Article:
In the poem “My Wicked Wicked Ways,” Sandra Cisneros describes and bashes the philanderer behavior and its acceptance. The poem speaks volumes on how the repercussions of infidelity can manifest themselves into behaviors and lives. For example, the mother in the poem accepts the betrayal and learns to cope with her pain. Because Cisneros writes “After a while everyone will forget” (203), the poem refers to the shame and criticism caused by the infidelity, not only from family and friends, but by society as well. Furthermore, the last stanza of the poem provides insight about a child who will continue the cyclical process of her adulterous father. Therefore, the theme of the poem is intertwined with the title and the concept of illicit sex.
4. During the introduction of the characters and setting of the story, the author characterized the old woman by expressing in his own words, “She is small and sprightly, like a bantam hen; but, due to a long youthful illness, her shoulders are pitifully hunched” (Capote 338). As I read this description, I can understand that the woman is elderly and delicate because of her long-time illness, but throughout the story, I can see that her appearance does not reflect her temperament at all. She has a passion for adventure unlike most people her age, and it keeps her from recognizing her frail condition.
“Esther’s frustration is not unreasonable given the societal constrictions regarding women’s roles in mid-century America…the problem lies in her desire to have what society tells her is impossible… Esther is told again and again that her choices, while hers to make, will have repercussions she cannot control”(Badia, 2008: 133).
Relationships succeed and fail for any number of different reasons, ranging from the mundane to the truly bombastic. In the cases of Armand and Desiree from Kate Chopin’s “Desiree’s Baby,” and Jeremy and China of T.C. Boyle’s “The Love of My Life,” the straw that broke the relationship’s back was a lack a true love, a love that is grounded firmly in reality. Both relationships have one partner, Armand in Chopin’s piece, and China in Boyle’s, that specifically set themselves up for failure, and then refuse to acknowledge their role in it, and face the consequences. Healthy relationships will face their own share of rough waters throughout the course of their lifespan, it is to be expected, however when the first true “crisis” hit each of these relationships, the members all begin to unwind, turn on each other by assigning blame, and eventually fail in spectacular fashion.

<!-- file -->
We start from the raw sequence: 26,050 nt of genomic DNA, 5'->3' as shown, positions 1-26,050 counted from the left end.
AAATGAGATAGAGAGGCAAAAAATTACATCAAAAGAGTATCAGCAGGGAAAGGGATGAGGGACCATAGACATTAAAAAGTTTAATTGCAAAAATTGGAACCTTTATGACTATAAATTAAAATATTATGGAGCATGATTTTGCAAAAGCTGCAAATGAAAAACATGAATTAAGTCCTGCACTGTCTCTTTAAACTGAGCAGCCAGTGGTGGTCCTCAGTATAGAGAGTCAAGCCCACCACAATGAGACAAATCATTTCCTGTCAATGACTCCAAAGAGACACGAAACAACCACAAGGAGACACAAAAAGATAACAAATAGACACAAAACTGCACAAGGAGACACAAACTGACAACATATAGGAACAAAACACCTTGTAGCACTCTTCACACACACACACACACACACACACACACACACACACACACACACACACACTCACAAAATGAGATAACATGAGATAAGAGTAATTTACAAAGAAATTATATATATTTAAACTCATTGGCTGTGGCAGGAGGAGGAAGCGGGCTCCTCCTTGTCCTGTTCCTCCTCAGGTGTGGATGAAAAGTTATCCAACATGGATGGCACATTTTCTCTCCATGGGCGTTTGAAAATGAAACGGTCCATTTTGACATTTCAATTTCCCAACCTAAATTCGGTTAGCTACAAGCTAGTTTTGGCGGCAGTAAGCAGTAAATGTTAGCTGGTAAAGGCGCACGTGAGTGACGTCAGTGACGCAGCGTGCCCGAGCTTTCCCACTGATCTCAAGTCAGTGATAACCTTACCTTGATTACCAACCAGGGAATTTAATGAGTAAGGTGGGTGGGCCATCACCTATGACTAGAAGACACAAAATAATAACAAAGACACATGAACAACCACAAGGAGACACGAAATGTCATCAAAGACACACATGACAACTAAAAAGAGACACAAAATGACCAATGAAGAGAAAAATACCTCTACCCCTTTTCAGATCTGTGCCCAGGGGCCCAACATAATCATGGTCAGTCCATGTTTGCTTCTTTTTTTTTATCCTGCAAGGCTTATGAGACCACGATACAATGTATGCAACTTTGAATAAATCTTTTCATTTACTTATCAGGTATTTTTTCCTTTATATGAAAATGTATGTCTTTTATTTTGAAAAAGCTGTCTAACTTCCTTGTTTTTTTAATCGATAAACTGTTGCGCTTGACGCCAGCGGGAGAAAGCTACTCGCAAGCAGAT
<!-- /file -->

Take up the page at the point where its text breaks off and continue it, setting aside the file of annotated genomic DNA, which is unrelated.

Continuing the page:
The women who stray away from the preset quotas on how they must act in society are ridiculed. The author establishes this issue well in the cases of Sophie Wender, Rosalind Morton, and Aunt Harriet. These individuals are undoubtedly the most developed emotionally, as well as the most assertive and genuine representations of present day women, shown throughout the novel. Rosalind and Sophie are the closest there are to heroines in consideration of the fact they repeatedly confront and fight for their beliefs in how mutants should be treated. This is a stark contrast to the general representation, which is one of fearful, timid housewives who only do as their husbands permit them. Nevertheless their way of acting is considered “sinful”